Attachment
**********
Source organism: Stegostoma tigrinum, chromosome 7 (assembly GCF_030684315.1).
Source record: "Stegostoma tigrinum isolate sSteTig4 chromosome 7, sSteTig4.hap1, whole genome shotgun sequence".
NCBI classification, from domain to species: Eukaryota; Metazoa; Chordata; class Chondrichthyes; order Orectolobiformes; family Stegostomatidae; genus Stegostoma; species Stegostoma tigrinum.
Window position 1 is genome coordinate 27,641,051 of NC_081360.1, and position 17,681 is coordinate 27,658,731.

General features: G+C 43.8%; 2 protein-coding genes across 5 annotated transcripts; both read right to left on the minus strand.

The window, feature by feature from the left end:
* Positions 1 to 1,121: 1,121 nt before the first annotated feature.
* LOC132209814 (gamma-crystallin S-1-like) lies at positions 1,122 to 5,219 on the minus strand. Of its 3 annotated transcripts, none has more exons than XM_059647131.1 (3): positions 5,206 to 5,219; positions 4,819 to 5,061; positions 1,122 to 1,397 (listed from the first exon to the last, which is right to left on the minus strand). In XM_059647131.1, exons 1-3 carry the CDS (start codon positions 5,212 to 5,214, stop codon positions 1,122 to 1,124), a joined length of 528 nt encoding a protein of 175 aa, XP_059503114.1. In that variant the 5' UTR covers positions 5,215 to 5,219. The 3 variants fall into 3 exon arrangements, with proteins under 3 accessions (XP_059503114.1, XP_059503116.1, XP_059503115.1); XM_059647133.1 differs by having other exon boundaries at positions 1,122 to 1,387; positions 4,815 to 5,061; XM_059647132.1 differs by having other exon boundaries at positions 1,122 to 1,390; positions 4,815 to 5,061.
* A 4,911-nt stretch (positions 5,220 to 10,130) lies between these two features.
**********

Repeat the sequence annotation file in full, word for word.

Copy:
Source organism: Stegostoma tigrinum, chromosome 7 (assembly GCF_030684315.1).
Source record: "Stegostoma tigrinum isolate sSteTig4 chromosome 7, sSteTig4.hap1, whole genome shotgun sequence".
NCBI classification, from domain to species: Eukaryota; Metazoa; Chordata; class Chondrichthyes; order Orectolobiformes; family Stegostomatidae; genus Stegostoma; species Stegostoma tigrinum.
Window position 1 is genome coordinate 27,641,051 of NC_081360.1, and position 17,681 is coordinate 27,658,731.

General features: G+C 43.8%; 2 protein-coding genes across 5 annotated transcripts; both read right to left on the minus strand.

The window, feature by feature from the left end:
* Positions 1 to 1,121: 1,121 nt before the first annotated feature.
* LOC132209814 (gamma-crystallin S-1-like) lies at positions 1,122 to 5,219 on the minus strand. Of its 3 annotated transcripts, none has more exons than XM_059647131.1 (3): positions 5,206 to 5,219; positions 4,819 to 5,061; positions 1,122 to 1,397 (listed from the first exon to the last, which is right to left on the minus strand). In XM_059647131.1, exons 1-3 carry the CDS (start codon positions 5,212 to 5,214, stop codon positions 1,122 to 1,124), a joined length of 528 nt encoding a protein of 175 aa, XP_059503114.1. In that variant the 5' UTR covers positions 5,215 to 5,219. The 3 variants fall into 3 exon arrangements, with proteins under 3 accessions (XP_059503114.1, XP_059503116.1, XP_059503115.1); XM_059647133.1 differs by having other exon boundaries at positions 1,122 to 1,387; positions 4,815 to 5,061; XM_059647132.1 differs by having other exon boundaries at positions 1,122 to 1,390; positions 4,815 to 5,061.
* A 4,911-nt stretch (positions 5,220 to 10,130) lies between these two features.